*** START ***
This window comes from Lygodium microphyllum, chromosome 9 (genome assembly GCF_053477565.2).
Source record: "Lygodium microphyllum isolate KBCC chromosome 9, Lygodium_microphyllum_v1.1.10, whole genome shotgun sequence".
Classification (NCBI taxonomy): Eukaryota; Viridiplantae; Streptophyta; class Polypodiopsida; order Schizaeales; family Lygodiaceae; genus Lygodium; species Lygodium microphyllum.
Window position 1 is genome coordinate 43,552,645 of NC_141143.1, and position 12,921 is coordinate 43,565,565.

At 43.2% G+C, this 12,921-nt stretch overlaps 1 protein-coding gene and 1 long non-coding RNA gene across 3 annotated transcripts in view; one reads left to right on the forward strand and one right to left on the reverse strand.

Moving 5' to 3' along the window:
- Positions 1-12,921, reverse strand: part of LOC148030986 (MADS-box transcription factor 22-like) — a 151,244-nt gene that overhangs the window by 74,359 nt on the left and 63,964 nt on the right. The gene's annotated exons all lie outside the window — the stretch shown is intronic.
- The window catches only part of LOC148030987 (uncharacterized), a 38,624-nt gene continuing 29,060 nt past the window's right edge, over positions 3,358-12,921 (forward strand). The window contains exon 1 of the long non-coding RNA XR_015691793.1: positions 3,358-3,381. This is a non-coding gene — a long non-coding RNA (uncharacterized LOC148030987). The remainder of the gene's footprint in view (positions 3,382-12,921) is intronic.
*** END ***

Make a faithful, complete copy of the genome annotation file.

This window comes from Lygodium microphyllum, chromosome 9 (genome assembly GCF_053477565.2).
Source record: "Lygodium microphyllum isolate KBCC chromosome 9, Lygodium_microphyllum_v1.1.10, whole genome shotgun sequence".
Classification (NCBI taxonomy): Eukaryota; Viridiplantae; Streptophyta; class Polypodiopsida; order Schizaeales; family Lygodiaceae; genus Lygodium; species Lygodium microphyllum.
Window position 1 is genome coordinate 43,552,645 of NC_141143.1, and position 12,921 is coordinate 43,565,565.

At 43.2% G+C, this 12,921-nt stretch overlaps 1 protein-coding gene and 1 long non-coding RNA gene across 3 annotated transcripts in view; one reads left to right on the forward strand and one right to left on the reverse strand.

Moving 5' to 3' along the window:
- Positions 1-12,921, reverse strand: part of LOC148030986 (MADS-box transcription factor 22-like) — a 151,244-nt gene that overhangs the window by 74,359 nt on the left and 63,964 nt on the right. The gene's annotated exons all lie outside the window — the stretch shown is intronic.
- The window catches only part of LOC148030987 (uncharacterized), a 38,624-nt gene continuing 29,060 nt past the window's right edge, over positions 3,358-12,921 (forward strand). The window contains exon 1 of the long non-coding RNA XR_015691793.1: positions 3,358-3,381. This is a non-coding gene — a long non-coding RNA (uncharacterized LOC148030987). The remainder of the gene's footprint in view (positions 3,382-12,921) is intronic.